FIG 3A,B. Radiographs showing a distal radius fracture together with an ulnar head and styloid fracture. The complexity of the ulnar-sided injury was underappreciated. C. Intraoperative fluoroscopic image after fixation of the distal radius fracture, revealing displaced and unstable ulnar fractures. (continued)

    FIG 3(continued) D,E. The distal radius fracture was stabilized using a volar locking plate. The ulnar head and styloid fractures were partially reduced and fixed with two Kirschner wires. The surgeon adequately secured the ulnar styloid fracture but not the ulnar head fracture and postoperatively did not restrict forearm rotation. F,G. These radiographs reveal the eventual ulnar head malunion that resulted in DRUJ instability and diminished forearm rotation. The situation was salvaged using an ulnar head replacement prosthesis.

    • DRUJ stability is an important treatment goal.


  • Posteroanterior, lateral, and oblique radiographs typically reveal the pathology.

  • Computed tomography (CT) is useful in examining articular fractures of the ulnar head.

  • Magnetic resonance imaging (MRI) can be used to evaluate the integrity of the TFCC.

  • Arthroscopy should be considered if a radiograph leads the physician to suspect DRUJ dissociation without radiographic explanations, such as a displaced ulnar styloid base fracture.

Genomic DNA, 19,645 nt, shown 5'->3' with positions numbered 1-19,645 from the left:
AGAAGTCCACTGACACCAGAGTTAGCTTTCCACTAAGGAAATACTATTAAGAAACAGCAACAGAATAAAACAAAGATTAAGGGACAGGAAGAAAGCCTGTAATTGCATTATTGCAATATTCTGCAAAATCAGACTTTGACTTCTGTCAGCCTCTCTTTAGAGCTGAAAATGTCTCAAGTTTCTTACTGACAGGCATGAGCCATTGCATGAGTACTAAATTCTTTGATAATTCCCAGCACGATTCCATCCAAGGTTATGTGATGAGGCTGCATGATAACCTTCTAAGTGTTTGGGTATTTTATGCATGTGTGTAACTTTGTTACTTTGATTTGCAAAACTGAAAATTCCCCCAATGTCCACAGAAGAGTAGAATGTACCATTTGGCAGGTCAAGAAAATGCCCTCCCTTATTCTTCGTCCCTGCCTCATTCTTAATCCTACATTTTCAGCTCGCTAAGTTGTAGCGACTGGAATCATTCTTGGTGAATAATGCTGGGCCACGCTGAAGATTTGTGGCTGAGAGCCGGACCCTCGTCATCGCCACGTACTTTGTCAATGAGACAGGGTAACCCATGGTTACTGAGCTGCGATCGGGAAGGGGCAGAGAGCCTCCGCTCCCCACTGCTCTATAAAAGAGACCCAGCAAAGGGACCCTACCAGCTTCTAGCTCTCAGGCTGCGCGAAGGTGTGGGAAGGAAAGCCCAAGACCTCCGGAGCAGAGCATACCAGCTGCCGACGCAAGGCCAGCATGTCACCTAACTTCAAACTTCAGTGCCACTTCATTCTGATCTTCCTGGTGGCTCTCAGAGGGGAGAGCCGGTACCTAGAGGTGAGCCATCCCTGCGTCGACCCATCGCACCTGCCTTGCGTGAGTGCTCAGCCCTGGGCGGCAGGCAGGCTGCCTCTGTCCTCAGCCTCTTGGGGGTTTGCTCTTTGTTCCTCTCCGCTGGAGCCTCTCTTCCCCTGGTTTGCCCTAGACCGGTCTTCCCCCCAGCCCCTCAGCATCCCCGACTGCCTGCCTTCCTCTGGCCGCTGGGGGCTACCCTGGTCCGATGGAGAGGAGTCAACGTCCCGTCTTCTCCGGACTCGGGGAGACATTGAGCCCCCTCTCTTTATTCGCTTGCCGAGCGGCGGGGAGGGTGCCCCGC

• Diagnostic arthroscopy prior to excision of an ulnar styloid nonunion can be useful to evaluate TFCC integrity.16


Findings and Indications

Distal Radioulnar Joint Dissociation

  • Radiographs occasionally reveal DRUJ dissociation in the absence of an ulnar-sided fracture (FIG 4). This results from detachment of the radioulnar ligament12 (FIG 5A).

    • Such radioulnar ligament injuries have been found to cause DRUJ laxity and a worse outcome after distal radius fractures in patients without osteoporosis11 (FIG 5B).

    • Arthroscopically assisted repair or open repair and reattachment of the radioulnar ligament to the fovea of the ulnar head are required to restore stability in the DRUJ (FIG 5C) (see Chap. 63).

      FIG 4A. An undisplaced distal radius fracture with no obvious distal ulna pathology. B. The same fracture with a stress test to the DRUJ, and an obvious DRUJ dissociation is seen as a sign of a complete radioulnar ligament detachment in the absence of an ulnar styloid fracture.

    • Satisfactory DRUJ stability has been demonstrated to improve outcome scores.3,10,20

Ulnar Styloid Fractures

Jul 22, 2016 | Posted by in ORTHOPEDIC | Comments Off on Open Reduction and Internal Fixation of Ulnar Styloid, Head, and Metadiaphyseal Fractures